# Breaking gradients with fabs and the "double monomial"

Hi all,

I have a question about valid distributions in Stan with two parts:

#### About `fabs()`

Section 3.7. of the function reference manual lists Step-like functions with a warning saying that the functions listed there break gradients. I understand that is the case regarding all the functions except `fabs()`.
Why would `fabs()` breaks gradients? I guess that one hard requirement is that the function would be differentiable, which unless I’m very wrong `fabs` is fine. And another softer requirement is that the function doesn’t have funnels or narrow areas, right? Not sure what is the mathematical name for that.

It’s also confusing to me that the Example 19.1 in the User Manual is about creating a custom distribution with `fabs()`. So my question is, is `fabs()` problematic, if so why?

#### The double monomial distribution

I found an obscure distribution, and I’d like to know if it’s potentially problematic for Stan. I wrote the code of its PDF below in R, and some plot. It’s differentiable, but it has an elbow at `t_0` (like `fabs()`) is this a problem? (If so why?)

``````ddm <- function(x, delta, epsilon, t_0){
((delta + 1) * (epsilon - 1)/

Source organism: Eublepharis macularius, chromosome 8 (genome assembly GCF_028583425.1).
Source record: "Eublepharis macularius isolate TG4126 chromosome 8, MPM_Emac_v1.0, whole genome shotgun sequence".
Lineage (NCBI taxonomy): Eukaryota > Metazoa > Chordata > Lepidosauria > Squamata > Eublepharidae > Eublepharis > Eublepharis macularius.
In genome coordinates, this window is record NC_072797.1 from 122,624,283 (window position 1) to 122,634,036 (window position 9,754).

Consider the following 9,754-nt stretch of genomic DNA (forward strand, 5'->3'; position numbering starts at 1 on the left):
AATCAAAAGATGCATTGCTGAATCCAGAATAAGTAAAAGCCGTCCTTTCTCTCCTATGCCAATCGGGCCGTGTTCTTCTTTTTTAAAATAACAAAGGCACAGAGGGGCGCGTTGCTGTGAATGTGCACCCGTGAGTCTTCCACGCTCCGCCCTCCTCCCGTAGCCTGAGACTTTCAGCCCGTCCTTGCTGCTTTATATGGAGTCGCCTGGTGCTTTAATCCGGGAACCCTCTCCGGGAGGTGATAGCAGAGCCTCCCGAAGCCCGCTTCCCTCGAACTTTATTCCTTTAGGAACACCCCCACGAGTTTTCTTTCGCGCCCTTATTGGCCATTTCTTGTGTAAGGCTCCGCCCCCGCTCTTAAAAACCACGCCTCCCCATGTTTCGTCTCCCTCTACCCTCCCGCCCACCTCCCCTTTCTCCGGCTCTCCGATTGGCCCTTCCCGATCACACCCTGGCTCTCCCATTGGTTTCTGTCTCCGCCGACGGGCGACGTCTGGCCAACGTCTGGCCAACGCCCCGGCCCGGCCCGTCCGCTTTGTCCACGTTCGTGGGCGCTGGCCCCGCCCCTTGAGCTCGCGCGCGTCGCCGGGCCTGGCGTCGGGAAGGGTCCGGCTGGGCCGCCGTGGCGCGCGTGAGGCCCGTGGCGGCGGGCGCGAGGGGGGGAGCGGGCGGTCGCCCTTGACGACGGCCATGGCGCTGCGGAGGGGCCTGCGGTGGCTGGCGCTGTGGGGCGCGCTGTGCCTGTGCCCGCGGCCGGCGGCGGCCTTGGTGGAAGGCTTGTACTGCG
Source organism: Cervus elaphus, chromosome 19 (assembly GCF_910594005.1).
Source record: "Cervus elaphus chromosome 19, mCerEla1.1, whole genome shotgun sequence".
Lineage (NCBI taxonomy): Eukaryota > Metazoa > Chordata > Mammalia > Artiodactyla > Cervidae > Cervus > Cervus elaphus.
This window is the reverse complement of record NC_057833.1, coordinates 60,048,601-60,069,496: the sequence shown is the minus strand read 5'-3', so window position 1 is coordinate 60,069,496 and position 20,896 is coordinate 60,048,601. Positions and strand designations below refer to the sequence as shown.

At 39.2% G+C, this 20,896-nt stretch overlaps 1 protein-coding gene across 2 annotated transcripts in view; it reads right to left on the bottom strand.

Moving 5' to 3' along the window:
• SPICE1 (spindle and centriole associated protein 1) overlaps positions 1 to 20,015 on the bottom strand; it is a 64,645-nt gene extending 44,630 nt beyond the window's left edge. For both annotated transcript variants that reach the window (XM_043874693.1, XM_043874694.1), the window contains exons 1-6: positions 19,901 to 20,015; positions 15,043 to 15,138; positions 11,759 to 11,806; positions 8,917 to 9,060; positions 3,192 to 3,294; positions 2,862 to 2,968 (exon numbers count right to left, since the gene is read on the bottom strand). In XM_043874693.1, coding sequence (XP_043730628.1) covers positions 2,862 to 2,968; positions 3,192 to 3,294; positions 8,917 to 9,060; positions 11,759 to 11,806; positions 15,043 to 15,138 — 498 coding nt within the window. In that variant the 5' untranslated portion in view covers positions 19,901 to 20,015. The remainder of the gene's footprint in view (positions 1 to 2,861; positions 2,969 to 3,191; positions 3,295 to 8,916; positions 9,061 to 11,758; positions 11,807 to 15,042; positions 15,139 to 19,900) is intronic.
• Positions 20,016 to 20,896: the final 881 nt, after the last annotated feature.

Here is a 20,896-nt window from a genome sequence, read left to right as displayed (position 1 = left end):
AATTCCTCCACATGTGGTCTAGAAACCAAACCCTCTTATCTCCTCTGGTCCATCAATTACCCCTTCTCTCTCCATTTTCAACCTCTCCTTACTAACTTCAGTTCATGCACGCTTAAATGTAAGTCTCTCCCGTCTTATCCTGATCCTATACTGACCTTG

((delta + epsilon) * t_0)) *
ifelse(x <= t_0,
(x/ t_0)^delta,
(x / t_0)^(-epsilon))
}
``````

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`fabs(x)` is not differentiable at x = 0

A bit more on that here: Sqrt(square()) vs. fabs()

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Ups :/
Ok, but then why is this ok:

`````` target += log1m(fabs(y));
``````

(Sorry if this is a dumb question.)

And by the way, I verified with wolfram alpha that the limit x → t_0 is the same for both “pieces”, so it should be fine right?

Someone smarter will have to answer that one (maybe @nhuurre).

My guess is that it may just be less likely to cause issues for the sampler, but it still might? I mean the gradient is till undefined for x = 0 (`x/(x^2 - abs(x))`).

I also know this is used to the triangle distribution example in the Stan User Guide which is why I fear I may be missing something.

It’s not, or rather, it’s just as bad as `fabs()` which means it’s kinda-sorta bad but not a disaster.
The problem is that when the integrator steps over the discontinuity (in the derivative) there is an unexpectedly large error in the energy. This forces the integrator to use a smaller step size to achieve the target acceptance rate.
Furthermore, the scaling between acceptance rate and step size changes. Here’s a plot (taken from the interpolation discussion) of the energy error (\approx the probability of rejecting the transition) as a function of step size. “Analytic” is the ideal behavior and “linear” has `fabs()`-like corners.